Most of the time, changing moods are a perfectly healthy part of a teenager’s development, but sometimes, mood swings can be a sign your teen needs extra support. If your teen can’t keep friends because their mood swings are so severe, or they can’t get through the school day without yelling at people, your teen may have underlying mental health issues. Stay on the lookout for signs that may indicate you should seek professional help and support.

Duration

Obtain help from a doctor or mental health professional if concerning behaviors last for weeks or months, or if your teen has noticeable periods of elevated and/or low energy. Additionally, there could be a problem if your child takes a great deal of alone time or avoids social situations, including those with family.

Severity and Other Signs

Look out for mood swings that are intense. Pay attention to expressions of hopelessness , apathy in things that were once enjoyable, loneliness, insecurity, or worthlessness. Track changes in behavior that involve sleeping and eating (doing it more or less).

Other signs of distress may include drug or alcohol use, self-harm, and engaging in risky behavior. It could be a sign of mental illness if your teen says someone is trying to control their mind or hearing things .

Suicidal thoughts should always be taken seriously.

Domains

Do your teen’s mood swings affect multiple areas of their daily school, home, or social life? It may be time for additional support.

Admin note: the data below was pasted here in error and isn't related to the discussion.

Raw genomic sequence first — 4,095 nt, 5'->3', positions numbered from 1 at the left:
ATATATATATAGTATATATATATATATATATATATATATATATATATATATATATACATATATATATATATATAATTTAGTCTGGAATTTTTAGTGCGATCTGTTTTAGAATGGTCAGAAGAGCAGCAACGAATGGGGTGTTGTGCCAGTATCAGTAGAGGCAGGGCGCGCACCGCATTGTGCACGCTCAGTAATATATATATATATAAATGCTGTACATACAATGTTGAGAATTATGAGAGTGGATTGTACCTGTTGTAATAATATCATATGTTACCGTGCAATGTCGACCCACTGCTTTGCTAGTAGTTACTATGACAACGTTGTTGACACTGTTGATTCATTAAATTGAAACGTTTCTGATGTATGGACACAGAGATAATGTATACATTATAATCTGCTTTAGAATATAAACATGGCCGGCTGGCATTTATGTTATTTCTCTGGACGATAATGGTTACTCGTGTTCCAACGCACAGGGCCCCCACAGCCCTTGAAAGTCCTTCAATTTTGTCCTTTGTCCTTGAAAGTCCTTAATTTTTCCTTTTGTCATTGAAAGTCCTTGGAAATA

Information presented in this article may be triggering to some people. If you are having suicidal thoughts, contact the National Suicide Prevention Lifeline at 1-800-273-8255 for support and assistance from a trained counselor. If you or a loved one are in immediate danger, call 911.

For more mental health resources, see our National Helpline Database.

When to Seek Professional Help

Depression, bipolar disorder, or anxiety disorders are just a few of the mental health issues that commonly emerge during adolescence. Mental health issues are treatable, so it’s important to seek professional help if you think your teen is experiencing a deeper issue than mood swings. Talk to your child’s pediatrician, or speak to a trained counselor about any concerns you may have.

A Word From Verywell

Mood swings and teenagehood go hand in hand. You may become stressed by them, but remember, they are a normal part of the maturation process. When mood swings start to feel more intense and you or your teen needs support, remember that it can’t hurt to speak with a therapist about your teen’s mood swings.

More Articles

  1. How Can Kids From the Ages of 12 to 13 Lose Weight?
  2. The Average Weight and Height for a 12-Year-Old
  3. The Average Weight & Height for a 13-Year-Old
  4. Healthy Weight Calculator for Girls
  5. What Is the Average Growth of an Infant From Zero to Eleven Months Old?

What does fact checked mean?

At Healthfully, we strive to deliver objective content that is accurate and up-to-date. Our team periodically reviews articles in order to ensure content quality. The sources cited below consist of evidence from peer-reviewed journals, prominent medical organizations, academic associations, and government data.

The information contained on this site is for informational purposes only, and should not be used as a substitute for the advice of a professional health care provider. Please check with the appropriate physician regarding health questions and concerns. Although we strive to deliver accurate and up-to-date information, no guarantee to that effect is made.

  • About Growth Charts for Teens
  • Normal Weight for Age Charts
  • BMI Charts for Assessing Weight
  • Weight and Teens

With obesity rates in teens rising, you may wonder how your teen’s weight compares to normal weight ranges. The growth charts serve as a tool to provide an idea of average weights for teen boys and girls, but remember that these charts may not fit your child’s exact needs. If you’re concerned about your teen’s weight, consult his doctor to discuss his individual growth chart and growth pattern.